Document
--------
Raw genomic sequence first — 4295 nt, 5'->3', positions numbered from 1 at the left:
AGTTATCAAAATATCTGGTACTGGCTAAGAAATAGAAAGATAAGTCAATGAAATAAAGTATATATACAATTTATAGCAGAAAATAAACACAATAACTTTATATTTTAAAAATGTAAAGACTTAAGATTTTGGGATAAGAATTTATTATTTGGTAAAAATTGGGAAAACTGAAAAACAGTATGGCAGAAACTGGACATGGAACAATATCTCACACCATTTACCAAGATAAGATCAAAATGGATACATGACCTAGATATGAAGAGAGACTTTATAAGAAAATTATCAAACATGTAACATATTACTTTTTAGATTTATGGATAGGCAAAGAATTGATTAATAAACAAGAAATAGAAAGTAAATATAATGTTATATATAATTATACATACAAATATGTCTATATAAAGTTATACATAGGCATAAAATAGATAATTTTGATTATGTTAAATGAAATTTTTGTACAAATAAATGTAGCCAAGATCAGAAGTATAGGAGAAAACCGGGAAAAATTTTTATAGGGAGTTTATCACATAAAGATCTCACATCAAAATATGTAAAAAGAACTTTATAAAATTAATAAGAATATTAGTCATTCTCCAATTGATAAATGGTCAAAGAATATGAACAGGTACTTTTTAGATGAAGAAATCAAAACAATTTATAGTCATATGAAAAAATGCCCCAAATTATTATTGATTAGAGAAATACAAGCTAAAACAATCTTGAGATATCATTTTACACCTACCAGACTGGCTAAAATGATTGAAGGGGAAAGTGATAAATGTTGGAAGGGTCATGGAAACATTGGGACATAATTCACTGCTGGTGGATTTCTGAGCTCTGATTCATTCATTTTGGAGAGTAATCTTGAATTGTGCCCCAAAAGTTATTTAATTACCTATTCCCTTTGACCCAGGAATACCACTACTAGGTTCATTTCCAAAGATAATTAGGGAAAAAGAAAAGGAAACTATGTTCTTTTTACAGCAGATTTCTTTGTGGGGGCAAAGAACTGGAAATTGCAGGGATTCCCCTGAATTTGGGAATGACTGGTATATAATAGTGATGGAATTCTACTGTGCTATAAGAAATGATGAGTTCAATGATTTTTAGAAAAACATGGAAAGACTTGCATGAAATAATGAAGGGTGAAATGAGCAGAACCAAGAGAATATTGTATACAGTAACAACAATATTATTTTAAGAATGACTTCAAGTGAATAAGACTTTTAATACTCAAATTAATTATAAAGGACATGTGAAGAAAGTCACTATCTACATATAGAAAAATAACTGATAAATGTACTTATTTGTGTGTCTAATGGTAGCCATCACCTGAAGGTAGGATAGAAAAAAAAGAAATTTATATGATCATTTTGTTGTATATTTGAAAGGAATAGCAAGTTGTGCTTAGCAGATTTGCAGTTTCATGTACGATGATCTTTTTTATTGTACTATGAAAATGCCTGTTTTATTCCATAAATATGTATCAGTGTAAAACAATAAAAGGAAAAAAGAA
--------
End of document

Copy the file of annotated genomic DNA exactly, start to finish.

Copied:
Raw genomic sequence first — 4295 nt, 5'->3', positions numbered from 1 at the left:
AGTTATCAAAATATCTGGTACTGGCTAAGAAATAGAAAGATAAGTCAATGAAATAAAGTATATATACAATTTATAGCAGAAAATAAACACAATAACTTTATATTTTAAAAATGTAAAGACTTAAGATTTTGGGATAAGAATTTATTATTTGGTAAAAATTGGGAAAACTGAAAAACAGTATGGCAGAAACTGGACATGGAACAATATCTCACACCATTTACCAAGATAAGATCAAAATGGATACATGACCTAGATATGAAGAGAGACTTTATAAGAAAATTATCAAACATGTAACATATTACTTTTTAGATTTATGGATAGGCAAAGAATTGATTAATAAACAAGAAATAGAAAGTAAATATAATGTTATATATAATTATACATACAAATATGTCTATATAAAGTTATACATAGGCATAAAATAGATAATTTTGATTATGTTAAATGAAATTTTTGTACAAATAAATGTAGCCAAGATCAGAAGTATAGGAGAAAACCGGGAAAAATTTTTATAGGGAGTTTATCACATAAAGATCTCACATCAAAATATGTAAAAAGAACTTTATAAAATTAATAAGAATATTAGTCATTCTCCAATTGATAAATGGTCAAAGAATATGAACAGGTACTTTTTAGATGAAGAAATCAAAACAATTTATAGTCATATGAAAAAATGCCCCAAATTATTATTGATTAGAGAAATACAAGCTAAAACAATCTTGAGATATCATTTTACACCTACCAGACTGGCTAAAATGATTGAAGGGGAAAGTGATAAATGTTGGAAGGGTCATGGAAACATTGGGACATAATTCACTGCTGGTGGATTTCTGAGCTCTGATTCATTCATTTTGGAGAGTAATCTTGAATTGTGCCCCAAAAGTTATTTAATTACCTATTCCCTTTGACCCAGGAATACCACTACTAGGTTCATTTCCAAAGATAATTAGGGAAAAAGAAAAGGAAACTATGTTCTTTTTACAGCAGATTTCTTTGTGGGGGCAAAGAACTGGAAATTGCAGGGATTCCCCTGAATTTGGGAATGACTGGTATATAATAGTGATGGAATTCTACTGTGCTATAAGAAATGATGAGTTCAATGATTTTTAGAAAAACATGGAAAGACTTGCATGAAATAATGAAGGGTGAAATGAGCAGAACCAAGAGAATATTGTATACAGTAACAACAATATTATTTTAAGAATGACTTCAAGTGAATAAGACTTTTAATACTCAAATTAATTATAAAGGACATGTGAAGAAAGTCACTATCTACATATAGAAAAATAACTGATAAATGTACTTATTTGTGTGTCTAATGGTAGCCATCACCTGAAGGTAGGATAGAAAAAAAAGAAATTTATATGATCATTTTGTTGTATATTTGAAAGGAATAGCAAGTTGTGCTTAGCAGATTTGCAGTTTCATGTACGATGATCTTTTTTATTGTACTATGAAAATGCCTGTTTTATTCCATAAATATGTATCAGTGTAAAACAATAAAAGGAAAAAAGAA